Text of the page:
Contract Activity Picks Up Again After Three Straight Months of Decline

National Association of Realtors

31 July 2017

After declining for three straight months, pending home sales reversed course in June as all major regions, except for the Midwest, saw an increase in contract activity, according to the National Association of Realtors®.

The Pending Home Sales Index*www.nar.realtor/topics/pending-home-sales, a forward-looking indicator based on contract signings, climbed 1.5 percent to 110.2 in June from an upwardly revised 108.6 in May. At 0.5 percent, the index last month increased annually for the first time since March.

Lawrence Yun, NAR chief economist, says the bounce back in pending sales in most of the country in June is a welcoming sign. “The first half of 2017 ended with a nearly identical number of contract signings as one year ago, even as the economy added 2.2 million net new jobs,” he said. “Market conditions in many areas continue to be fast paced, with few properties to choose from, which is forcing buyers to act almost immediately on an available home that fits their criteria.”

Added Yun, “Low supply is an ongoing issue holding back activity. Housing inventory declined last month and is a staggering 7.1 percent lower than a year ago.”

Yun does note that there could potentially be a sliver of increased hope in the months ahead for prospective first-time buyers, who continue to struggle reaching the market1. Sales to investors last month were the lowest of the year (13 percent), which helped push all cash transactions to 18 percent – the smallest share since June 2009 (13 percent).

“It appears the ongoing run-up in price growth in many areas and less homes for sale at bargain prices are forcing some investors to step away from the market,” said Yun. “Fewer investors paying in cash is good news as it could mean a little less competition for the homes first-time buyers can afford. However, the home search will still likely be a strenuous undertaking in coming months because supply shortages in most areas are most severe at the lower end of the market.”

Heading into the second half of the year, Yun expects existing-home sales to finish around 5.56 million, which is an increase of 2.6 percent from 2016 (5.45 million). The national median existing-home price this year is expected to increase around 5 percent. In 2016, existing sales increased 3.8 percent and prices rose 5.1 percent.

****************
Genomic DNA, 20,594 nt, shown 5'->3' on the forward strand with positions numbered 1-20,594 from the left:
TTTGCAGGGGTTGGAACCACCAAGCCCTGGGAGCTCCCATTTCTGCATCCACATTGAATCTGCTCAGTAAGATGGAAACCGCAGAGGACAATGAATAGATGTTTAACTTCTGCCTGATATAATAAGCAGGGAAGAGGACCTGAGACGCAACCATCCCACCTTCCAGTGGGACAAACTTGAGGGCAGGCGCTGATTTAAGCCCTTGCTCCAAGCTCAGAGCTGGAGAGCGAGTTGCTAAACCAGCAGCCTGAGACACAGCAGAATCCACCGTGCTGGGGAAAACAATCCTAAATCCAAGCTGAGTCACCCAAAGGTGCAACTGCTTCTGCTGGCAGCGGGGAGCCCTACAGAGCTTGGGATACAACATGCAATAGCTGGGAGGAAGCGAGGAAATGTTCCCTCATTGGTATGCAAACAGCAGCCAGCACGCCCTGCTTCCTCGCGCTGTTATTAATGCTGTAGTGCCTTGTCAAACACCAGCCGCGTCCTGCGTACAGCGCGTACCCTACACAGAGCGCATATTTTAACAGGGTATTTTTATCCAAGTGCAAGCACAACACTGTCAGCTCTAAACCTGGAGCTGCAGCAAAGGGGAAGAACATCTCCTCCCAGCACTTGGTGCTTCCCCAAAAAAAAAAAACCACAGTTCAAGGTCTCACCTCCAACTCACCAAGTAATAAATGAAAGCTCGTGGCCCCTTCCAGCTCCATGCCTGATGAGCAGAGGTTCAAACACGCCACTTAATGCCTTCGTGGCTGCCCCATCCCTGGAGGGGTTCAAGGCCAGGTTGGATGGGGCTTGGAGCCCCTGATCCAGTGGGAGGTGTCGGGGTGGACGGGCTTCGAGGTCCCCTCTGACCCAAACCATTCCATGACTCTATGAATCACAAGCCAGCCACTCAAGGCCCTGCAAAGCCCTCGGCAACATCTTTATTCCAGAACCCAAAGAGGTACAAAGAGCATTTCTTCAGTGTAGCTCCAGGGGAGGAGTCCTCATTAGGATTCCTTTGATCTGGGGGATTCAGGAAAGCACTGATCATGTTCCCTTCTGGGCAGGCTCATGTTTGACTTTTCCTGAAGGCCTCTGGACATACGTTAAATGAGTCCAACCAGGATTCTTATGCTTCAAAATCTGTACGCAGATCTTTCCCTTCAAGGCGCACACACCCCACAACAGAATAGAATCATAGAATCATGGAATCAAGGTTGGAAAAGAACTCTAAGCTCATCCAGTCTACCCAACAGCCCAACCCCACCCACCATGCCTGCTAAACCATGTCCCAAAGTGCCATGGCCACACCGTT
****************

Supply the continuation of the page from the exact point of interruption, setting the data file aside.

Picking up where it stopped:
The PHSI in the Northeast inched forward 0.7 percent to 98.0 in June, and is now 2.9 percent above a year ago. In the Midwest the index decreased 0.5 percent to 104.0 in June, and is now 3.4 percent lower than June 2016.

Pending home sales in the South rose 2.1 percent to an index of 126.0 in June and are now 2.6 percent above last June. The index in the West grew 2.9 percent in June to 101.5, but is still 1.1 percent below a year ago.

The National Association of Realtors®, “The Voice for Real Estate,” is America’s largest trade association, representing 1.2 million members involved in all aspects of the residential and commercial real estate industries.

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1 According to NAR’s Realtors® Confidence Index , first-time buyers represented 33 percent of all buyers in the first half of the year.

*The Pending Home Sales Index is a leading indicator for the housing sector, based on pending sales of existing homes. A sale is listed as pending when the contract has been signed but the transaction has not closed, though the sale usually is finalized within one or two months of signing.

The index is based on a large national sample, typically representing about 20 percent of transactions for existing-home sales. In developing the model for the index, it was demonstrated that the level of monthly sales-contract activity parallels the level of closed existing-home sales in the following two months.

An index of 100 is equal to the average level of contract activity during 2001, which was the first year to be examined. By coincidence, the volume of existing-home sales in 2001 fell within the range of 5.0 to 5.5 million, which is considered normal for the current U.S. population.